In the Yoreh De’ah it says that the halacha of shechitah must be followed meticulously in order for the animal to be “elevated” through it’s slaughter. Part of the process of shechitah is that the knife must be run back and forth over the neck of the animal without any downward pressure.

Reb Nosson comments that while chopping the head off directly may be quicker, it would disqualify the slaughter. He further explains that in order for the elevation to happen, the process must not be rushed but, rather, that the knife must pass through the narrow of the neck, without pause, in a back and forth motion. Ratzo V’Shov. “Comings and goings.”

Like in shechitah, Am Yisrael had to endure the process of the “comings and goings”, the back and forth motion to slaughter the “animal” in the narrow of the neck or from the narrow place, Mitzrayim. Each of the 42 camps was a place of rectification on the way to Eretz Yisrael.  This process had to take place in order to properly elevate them from the state of being like an animal whose speech was in exile, to being redeemed to the level of a human.  On that level, their speech was returned along with their ability to become vessels of HaShem’s light as human beings and not as dehumanized slaves.

Growth and transformation require the acceptance and the pain of failure. Without this acknowledgement and awareness one cannot break through current (and past) limits and realities to new levels and new heights. As the Am left Mitzrayim they had to experience progress and setback, this was the process of shechting the “speechless animal” that had been born in Mitzrayim. 

It is no coincidence that the word Torah (תורה) is numerically equivalent to the phrase ratzo v’shov (רצוא ושוב).  Rashi explains homiletically that the word “sword/knife” refers to the study of Torah (Bereshit 48:22)- and, therefore, also to the idea of ratzo v’shov.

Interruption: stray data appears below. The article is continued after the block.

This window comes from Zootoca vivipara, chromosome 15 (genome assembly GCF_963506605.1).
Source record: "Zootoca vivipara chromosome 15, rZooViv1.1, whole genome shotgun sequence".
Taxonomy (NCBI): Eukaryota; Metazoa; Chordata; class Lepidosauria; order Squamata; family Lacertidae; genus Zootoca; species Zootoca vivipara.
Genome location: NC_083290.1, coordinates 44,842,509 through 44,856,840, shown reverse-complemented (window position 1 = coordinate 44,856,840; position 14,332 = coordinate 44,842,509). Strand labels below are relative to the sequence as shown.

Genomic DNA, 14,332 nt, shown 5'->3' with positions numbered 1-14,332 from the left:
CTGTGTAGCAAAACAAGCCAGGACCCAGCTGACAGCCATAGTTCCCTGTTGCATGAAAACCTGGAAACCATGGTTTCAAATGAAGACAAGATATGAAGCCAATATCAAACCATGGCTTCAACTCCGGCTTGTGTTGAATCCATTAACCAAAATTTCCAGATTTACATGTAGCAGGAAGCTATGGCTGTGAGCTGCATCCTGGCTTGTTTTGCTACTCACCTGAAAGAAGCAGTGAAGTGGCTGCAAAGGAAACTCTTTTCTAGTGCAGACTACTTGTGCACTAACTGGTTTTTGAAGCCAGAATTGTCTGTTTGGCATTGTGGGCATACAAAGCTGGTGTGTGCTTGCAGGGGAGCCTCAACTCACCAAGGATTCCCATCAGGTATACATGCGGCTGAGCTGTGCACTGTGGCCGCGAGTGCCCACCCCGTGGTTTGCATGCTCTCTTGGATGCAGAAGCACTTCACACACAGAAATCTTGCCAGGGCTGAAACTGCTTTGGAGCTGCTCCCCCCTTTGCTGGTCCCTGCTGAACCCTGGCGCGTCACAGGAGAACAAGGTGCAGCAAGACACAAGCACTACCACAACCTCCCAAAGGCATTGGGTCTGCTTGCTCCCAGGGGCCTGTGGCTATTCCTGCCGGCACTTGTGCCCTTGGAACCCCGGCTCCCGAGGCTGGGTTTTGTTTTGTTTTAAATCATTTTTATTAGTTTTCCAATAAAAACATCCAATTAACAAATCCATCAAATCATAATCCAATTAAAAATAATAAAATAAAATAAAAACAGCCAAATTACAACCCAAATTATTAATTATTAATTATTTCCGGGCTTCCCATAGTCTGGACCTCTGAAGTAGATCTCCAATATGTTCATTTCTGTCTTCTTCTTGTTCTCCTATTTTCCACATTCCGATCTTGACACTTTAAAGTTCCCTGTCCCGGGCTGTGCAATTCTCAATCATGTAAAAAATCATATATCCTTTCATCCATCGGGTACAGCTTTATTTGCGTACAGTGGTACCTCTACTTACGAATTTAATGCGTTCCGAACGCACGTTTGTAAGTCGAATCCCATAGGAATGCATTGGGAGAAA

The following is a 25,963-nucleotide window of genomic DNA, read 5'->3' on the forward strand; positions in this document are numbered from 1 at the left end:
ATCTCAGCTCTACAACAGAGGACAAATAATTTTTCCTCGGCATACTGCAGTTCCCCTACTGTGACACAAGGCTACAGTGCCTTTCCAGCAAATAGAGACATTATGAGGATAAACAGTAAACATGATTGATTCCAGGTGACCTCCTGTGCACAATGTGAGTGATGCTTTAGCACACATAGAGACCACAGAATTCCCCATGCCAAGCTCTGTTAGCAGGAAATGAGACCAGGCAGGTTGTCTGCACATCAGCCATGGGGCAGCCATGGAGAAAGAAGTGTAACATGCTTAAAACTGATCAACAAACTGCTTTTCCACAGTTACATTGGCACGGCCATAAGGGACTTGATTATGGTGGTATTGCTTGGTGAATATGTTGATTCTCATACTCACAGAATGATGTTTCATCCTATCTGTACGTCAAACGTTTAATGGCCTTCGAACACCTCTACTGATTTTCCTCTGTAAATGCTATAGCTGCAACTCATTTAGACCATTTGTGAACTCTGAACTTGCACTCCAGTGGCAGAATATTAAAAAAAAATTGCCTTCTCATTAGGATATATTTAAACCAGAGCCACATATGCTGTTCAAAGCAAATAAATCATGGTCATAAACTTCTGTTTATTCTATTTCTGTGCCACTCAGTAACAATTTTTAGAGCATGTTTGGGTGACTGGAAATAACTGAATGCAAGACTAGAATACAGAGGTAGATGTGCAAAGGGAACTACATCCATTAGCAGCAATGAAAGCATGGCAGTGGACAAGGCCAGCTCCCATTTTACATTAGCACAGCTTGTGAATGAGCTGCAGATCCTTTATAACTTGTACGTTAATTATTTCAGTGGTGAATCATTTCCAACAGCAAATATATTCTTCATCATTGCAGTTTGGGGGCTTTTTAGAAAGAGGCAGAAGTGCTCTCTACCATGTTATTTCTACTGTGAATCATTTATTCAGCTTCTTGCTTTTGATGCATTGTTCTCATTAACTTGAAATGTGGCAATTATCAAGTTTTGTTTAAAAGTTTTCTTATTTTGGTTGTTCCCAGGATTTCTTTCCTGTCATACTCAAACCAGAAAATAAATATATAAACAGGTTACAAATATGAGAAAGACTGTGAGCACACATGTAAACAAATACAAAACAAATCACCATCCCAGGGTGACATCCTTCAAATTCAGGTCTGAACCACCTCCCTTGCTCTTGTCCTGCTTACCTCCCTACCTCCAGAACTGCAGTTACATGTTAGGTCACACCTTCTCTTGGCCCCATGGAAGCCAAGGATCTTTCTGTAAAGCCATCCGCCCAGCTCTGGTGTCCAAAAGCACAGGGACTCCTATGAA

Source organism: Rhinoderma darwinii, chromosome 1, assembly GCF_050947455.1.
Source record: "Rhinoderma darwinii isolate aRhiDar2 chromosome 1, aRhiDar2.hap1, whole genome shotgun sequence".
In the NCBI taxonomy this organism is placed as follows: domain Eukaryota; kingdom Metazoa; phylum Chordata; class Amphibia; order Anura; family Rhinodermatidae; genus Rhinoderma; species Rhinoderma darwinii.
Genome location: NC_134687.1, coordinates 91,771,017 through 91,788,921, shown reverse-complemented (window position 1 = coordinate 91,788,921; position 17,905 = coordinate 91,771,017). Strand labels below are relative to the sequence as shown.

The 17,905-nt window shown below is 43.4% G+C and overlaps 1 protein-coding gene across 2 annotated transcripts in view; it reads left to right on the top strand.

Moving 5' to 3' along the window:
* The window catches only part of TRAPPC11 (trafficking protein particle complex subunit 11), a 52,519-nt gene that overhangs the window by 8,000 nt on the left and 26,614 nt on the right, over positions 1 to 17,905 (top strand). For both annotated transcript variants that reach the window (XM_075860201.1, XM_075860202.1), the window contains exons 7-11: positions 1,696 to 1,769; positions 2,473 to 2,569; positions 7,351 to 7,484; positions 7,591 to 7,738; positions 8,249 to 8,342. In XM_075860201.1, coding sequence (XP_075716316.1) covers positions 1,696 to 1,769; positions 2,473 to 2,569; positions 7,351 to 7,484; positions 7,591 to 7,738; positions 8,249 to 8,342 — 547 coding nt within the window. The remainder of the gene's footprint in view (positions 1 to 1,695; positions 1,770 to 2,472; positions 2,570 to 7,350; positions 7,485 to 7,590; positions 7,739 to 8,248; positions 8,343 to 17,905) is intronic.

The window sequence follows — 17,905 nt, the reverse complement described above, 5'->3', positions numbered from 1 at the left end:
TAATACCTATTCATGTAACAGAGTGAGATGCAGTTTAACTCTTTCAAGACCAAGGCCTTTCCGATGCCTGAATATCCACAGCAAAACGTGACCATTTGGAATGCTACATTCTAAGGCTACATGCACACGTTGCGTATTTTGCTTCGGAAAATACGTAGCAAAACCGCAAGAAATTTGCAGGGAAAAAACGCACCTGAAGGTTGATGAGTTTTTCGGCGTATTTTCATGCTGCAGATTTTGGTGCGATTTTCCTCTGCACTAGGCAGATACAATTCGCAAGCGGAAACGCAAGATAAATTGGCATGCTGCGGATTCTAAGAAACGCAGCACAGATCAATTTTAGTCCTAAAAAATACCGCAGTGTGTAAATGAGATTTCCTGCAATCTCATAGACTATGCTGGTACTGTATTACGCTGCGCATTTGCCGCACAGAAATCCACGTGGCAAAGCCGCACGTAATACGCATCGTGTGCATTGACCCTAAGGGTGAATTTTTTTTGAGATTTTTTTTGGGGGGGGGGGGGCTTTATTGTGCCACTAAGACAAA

In our own lives, we experience ups and downs, progress and setbacks- ratzo v’shov, coming and going, back and forth.  In these moments we must strengthen our Torah study, we must “sharpen the knife” to ensure that our comings and goings result in a kosher (fit for use) slaughter of our animal self. The act of sharpening is an avoda of focused, calm and steady hands – we must remain calm in our trials and challenges, observe them as part of our growth, put our trust in HaShem and keep journeying.

When we can connect to this process of removing the part of us that is like an animal, that cannot serve HaShem the way we were meant to serve Him, then we are able to walk through our pain and failures towards true and lasting victory and the ultimate redemption of geula which awaits us in our Promised Land, Eretz Yisrael. 

Tefillah:

HaShem, Redeemer, Deliverer, G-d of  my Salvations – thank you for giving me the Torah as a tool for my life, a tool that can truly change me, develop me and transform me into a vessel of Your Divine light. Bless me with the strength of journeying, bless me to endure the back and forths of life with stillness of heart and deep understanding that not only are they part of my personal geula but that You are with me every step of the way. Give me the eyes to see that my geula is connected to the geula of all of Am Yisrael collectively.   As we all prepare to truly enter into the Land of Israel together with the Beis HaMikdash, may we have the strength to  enable ourselves to move forward, to be Kosher – and to be ready to radiate your light into the world so that all men will know that You are G-d and that you are One. Amen

Good Shabbos – Shimon Aaron

Leave a Reply

Your email address will not be published.